Cheiron has an industry-wide reputation for creating sophisticated interactive modeling tools such as P-Scan and H-Scan. We have recently created a new interactive tool called R-Scan that enables exploration of the risks embedded in pension funds during live meetings and thus facilitates better understanding by Plan Sponsors and Trustees.
Cheiron’s R-Scan platform uses our base P-Scan model to demonstrate a likely range of potential future outcomes and how that picture changes if the funding, investment, or benefit policies are modified. The graph shown below depicts a basic output screen from R-Scan. The colored bars represent the percentiles of possible results of this plan’s future contribution rates for the next fifteen years. This tool can be programmed to show results for longer periods as well as any number of statistics (funded percentages, amortization periods, contributions rates per hour, compounded investment returns, etc.) that are of interest as well as quickly switch between them.
The black line represents the expected, or “middle of the pack” in potential outcomes. However, future investment returns are uncertain and the expected outcome cannot be relied upon when considering how much cost uncertainty there is embedded in a plan. A plan sponsor might want to see how large contribution can get by 2021. From the graph below, one can see the 95th percentile for 2021 is approximately 110% of payroll. This means that given all the possible future outcomes, one can expect 95% of the time for the contribution rate in 2021 to be less than or equal to 110% of payroll and only a 5% chance of being greater than 110% of payroll. Similarly, the 80th percentile is approximately 90% of payroll. This means that given all the possible future outcomes, one can expect 80% of the time for the contribution rate in 2021 to be less than or equal to 90% of payroll and only a 20% chance of being greater than 90% of payroll.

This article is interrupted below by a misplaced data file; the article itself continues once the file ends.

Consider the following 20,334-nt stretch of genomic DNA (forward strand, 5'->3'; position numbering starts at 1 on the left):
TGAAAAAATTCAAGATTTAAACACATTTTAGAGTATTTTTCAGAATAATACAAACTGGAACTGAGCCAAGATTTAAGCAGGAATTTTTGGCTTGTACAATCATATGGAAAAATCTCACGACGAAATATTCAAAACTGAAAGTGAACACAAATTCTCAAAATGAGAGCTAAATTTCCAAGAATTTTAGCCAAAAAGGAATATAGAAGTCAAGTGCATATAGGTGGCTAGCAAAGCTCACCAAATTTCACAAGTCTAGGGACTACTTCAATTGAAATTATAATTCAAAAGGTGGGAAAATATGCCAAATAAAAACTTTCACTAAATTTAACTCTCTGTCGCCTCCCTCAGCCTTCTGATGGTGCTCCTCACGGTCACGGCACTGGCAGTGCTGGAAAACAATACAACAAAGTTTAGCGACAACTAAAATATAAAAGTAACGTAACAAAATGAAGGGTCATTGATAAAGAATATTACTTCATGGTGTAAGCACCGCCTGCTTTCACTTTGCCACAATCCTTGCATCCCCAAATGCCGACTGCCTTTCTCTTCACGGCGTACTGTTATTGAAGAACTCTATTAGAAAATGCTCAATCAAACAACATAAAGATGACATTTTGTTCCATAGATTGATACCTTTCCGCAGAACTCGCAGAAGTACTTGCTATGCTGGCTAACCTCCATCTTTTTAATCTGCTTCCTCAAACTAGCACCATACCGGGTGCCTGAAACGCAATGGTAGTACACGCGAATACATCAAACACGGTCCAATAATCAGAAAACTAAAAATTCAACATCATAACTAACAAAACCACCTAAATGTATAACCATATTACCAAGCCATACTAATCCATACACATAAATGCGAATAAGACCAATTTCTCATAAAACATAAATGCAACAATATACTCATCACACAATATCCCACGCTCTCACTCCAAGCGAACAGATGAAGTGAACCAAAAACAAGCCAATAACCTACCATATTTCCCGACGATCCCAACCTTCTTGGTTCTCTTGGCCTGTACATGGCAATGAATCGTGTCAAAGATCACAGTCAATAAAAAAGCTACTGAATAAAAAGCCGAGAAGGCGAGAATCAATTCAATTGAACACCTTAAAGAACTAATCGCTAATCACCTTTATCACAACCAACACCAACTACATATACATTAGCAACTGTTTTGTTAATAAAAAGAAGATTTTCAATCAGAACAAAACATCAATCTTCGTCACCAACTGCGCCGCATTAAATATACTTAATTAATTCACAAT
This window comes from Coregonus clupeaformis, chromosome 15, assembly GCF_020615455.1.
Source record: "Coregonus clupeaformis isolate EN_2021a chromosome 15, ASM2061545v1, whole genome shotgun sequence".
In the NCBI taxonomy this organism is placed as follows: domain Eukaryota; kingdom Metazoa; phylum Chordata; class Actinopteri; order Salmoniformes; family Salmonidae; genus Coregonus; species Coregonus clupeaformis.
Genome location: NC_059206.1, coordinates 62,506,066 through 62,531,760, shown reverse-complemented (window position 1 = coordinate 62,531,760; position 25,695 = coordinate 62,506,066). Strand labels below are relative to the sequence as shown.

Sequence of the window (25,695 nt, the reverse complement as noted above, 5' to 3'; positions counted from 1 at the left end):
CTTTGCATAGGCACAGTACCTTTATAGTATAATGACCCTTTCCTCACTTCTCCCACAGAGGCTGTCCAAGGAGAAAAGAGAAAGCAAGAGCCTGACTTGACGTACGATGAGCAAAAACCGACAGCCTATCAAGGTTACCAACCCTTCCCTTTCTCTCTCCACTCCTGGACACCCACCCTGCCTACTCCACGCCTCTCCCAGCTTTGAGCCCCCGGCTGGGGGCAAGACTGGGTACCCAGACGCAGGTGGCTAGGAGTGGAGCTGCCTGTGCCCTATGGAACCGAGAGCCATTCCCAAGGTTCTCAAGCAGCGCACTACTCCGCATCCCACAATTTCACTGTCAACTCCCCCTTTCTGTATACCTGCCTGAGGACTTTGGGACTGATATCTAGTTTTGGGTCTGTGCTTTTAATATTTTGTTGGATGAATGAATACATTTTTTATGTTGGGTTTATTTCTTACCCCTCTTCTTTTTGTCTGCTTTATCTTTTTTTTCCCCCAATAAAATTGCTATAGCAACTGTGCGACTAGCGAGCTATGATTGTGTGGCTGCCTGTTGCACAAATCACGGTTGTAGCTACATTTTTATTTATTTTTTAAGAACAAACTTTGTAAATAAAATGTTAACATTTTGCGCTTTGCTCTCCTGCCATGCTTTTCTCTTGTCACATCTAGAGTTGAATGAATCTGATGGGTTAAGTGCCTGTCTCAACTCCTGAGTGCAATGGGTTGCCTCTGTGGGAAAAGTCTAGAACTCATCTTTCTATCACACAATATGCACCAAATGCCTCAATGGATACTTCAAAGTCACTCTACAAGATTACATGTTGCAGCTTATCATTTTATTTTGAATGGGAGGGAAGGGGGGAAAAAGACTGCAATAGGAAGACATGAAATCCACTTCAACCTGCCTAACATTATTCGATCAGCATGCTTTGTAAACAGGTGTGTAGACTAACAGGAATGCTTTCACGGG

The next graph illustrates how R-Scan can be used to compare potential outcomes under two different sets of policies. In this case, the two policies represent two different investment portfolios with correspondingly different discount rate assumptions. The more aggressive 7.5% assumption of the baseline model, with its accompanying higher standard deviation, displays a wider range of potential outcomes.
Finally, R-Scan can show the probability distribution for a single year’s results. This information can be isolated for any given test statistic and any year in the projection.
The costs of a defined benefit plan are fundamentally uncertain until investment returns, longevity, retirement behavior and other factors are known. Understanding the possible ranges of those costs is the first step in developing the appropriate policies to manage cost uncertainty and ensure the sustainability of the pension plan.